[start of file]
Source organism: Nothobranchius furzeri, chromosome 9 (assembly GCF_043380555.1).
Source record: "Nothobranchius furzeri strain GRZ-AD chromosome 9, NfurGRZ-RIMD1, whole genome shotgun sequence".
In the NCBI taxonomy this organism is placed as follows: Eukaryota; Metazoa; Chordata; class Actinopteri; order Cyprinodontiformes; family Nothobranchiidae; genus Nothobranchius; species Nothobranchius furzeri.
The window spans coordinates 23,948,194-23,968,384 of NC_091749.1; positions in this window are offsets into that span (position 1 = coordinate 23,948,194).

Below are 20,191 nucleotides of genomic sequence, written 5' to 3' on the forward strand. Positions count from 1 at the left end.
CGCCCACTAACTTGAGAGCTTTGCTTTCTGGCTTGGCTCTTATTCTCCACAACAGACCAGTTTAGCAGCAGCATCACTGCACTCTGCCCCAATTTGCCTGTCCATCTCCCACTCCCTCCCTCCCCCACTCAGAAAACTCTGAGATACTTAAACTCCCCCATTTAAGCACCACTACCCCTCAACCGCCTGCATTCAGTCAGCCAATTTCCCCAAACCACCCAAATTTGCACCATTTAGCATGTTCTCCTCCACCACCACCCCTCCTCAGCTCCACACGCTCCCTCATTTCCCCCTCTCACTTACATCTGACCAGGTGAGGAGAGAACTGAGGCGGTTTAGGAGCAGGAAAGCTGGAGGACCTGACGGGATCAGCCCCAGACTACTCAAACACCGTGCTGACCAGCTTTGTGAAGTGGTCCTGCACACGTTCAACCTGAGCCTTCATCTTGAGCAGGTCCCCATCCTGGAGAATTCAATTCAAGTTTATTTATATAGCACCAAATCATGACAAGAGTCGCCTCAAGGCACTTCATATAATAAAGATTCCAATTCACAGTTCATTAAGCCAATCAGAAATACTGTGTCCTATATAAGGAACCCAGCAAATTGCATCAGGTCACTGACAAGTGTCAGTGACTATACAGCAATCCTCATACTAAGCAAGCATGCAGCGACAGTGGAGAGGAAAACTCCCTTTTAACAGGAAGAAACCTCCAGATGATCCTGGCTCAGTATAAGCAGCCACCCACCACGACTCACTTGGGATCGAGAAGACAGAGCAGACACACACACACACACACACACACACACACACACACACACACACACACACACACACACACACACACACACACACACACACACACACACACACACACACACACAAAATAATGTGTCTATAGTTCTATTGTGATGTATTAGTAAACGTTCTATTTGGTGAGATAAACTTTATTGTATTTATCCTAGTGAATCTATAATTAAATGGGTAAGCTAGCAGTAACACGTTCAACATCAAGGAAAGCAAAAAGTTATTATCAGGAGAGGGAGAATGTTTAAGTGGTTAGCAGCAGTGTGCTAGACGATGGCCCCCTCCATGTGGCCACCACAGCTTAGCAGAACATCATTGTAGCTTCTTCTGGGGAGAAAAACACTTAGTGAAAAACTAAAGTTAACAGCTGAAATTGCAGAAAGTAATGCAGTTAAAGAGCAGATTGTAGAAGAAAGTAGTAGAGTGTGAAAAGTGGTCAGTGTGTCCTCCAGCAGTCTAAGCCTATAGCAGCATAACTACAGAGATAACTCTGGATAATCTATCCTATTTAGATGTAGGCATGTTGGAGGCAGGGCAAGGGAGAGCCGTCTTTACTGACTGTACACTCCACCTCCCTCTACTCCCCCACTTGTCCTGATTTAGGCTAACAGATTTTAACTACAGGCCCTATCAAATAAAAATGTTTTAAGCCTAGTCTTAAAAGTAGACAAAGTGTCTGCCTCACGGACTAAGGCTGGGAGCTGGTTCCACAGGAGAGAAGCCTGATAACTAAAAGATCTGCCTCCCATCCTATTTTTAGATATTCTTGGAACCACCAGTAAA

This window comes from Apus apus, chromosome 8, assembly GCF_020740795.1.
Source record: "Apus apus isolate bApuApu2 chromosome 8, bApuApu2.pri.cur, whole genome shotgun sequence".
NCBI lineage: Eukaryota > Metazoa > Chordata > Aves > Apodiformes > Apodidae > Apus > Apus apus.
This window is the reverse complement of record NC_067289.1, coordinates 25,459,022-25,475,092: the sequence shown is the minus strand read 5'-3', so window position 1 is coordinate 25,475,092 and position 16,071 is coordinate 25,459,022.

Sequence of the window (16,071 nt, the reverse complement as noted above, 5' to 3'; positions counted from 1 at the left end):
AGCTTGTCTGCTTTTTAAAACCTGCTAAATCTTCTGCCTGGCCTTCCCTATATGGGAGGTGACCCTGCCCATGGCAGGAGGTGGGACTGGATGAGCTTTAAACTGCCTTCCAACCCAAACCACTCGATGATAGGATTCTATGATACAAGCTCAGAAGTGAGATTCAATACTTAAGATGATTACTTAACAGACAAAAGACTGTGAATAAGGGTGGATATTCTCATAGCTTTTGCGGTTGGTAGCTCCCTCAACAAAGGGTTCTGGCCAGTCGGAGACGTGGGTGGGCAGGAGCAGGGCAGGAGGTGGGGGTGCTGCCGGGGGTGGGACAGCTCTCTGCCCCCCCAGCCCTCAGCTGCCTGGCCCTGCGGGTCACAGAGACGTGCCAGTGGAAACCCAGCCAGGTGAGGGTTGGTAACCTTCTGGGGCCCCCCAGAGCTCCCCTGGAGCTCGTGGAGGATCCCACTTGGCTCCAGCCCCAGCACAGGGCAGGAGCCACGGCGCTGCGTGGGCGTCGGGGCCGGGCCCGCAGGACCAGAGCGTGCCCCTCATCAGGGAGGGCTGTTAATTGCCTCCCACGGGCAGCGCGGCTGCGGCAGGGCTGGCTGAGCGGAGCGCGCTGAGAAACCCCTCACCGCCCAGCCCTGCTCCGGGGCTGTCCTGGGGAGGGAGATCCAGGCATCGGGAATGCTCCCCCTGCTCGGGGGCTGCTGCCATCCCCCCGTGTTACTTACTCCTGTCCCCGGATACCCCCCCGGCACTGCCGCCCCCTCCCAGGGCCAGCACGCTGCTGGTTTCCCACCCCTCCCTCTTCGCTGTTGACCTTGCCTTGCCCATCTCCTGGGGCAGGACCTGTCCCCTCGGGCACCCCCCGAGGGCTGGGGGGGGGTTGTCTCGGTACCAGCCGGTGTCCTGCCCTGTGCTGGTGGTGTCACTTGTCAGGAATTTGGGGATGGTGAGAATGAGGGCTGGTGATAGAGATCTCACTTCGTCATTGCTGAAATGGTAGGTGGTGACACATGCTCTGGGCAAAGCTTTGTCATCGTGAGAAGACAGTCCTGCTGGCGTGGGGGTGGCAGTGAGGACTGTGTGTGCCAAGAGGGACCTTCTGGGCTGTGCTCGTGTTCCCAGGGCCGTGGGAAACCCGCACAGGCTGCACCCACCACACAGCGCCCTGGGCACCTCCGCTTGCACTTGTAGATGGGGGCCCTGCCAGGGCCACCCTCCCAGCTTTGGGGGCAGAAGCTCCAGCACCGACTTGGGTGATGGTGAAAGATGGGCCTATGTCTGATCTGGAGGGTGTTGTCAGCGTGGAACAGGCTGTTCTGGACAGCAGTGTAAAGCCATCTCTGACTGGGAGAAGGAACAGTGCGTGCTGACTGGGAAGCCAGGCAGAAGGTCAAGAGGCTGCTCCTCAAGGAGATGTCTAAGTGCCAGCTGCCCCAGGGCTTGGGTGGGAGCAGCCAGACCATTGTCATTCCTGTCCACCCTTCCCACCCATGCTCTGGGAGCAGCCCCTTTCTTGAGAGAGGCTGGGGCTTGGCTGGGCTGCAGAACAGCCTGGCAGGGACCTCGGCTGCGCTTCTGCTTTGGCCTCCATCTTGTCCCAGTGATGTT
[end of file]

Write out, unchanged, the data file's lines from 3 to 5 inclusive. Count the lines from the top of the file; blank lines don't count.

In the NCBI taxonomy this organism is placed as follows: Eukaryota; Metazoa; Chordata; class Actinopteri; order Cyprinodontiformes; family Nothobranchiidae; genus Nothobranchius; species Nothobranchius furzeri.
The window spans coordinates 23,948,194-23,968,384 of NC_091749.1; positions in this window are offsets into that span (position 1 = coordinate 23,948,194).

Below are 20,191 nucleotides of genomic sequence, written 5' to 3' on the forward strand. Positions count from 1 at the left end.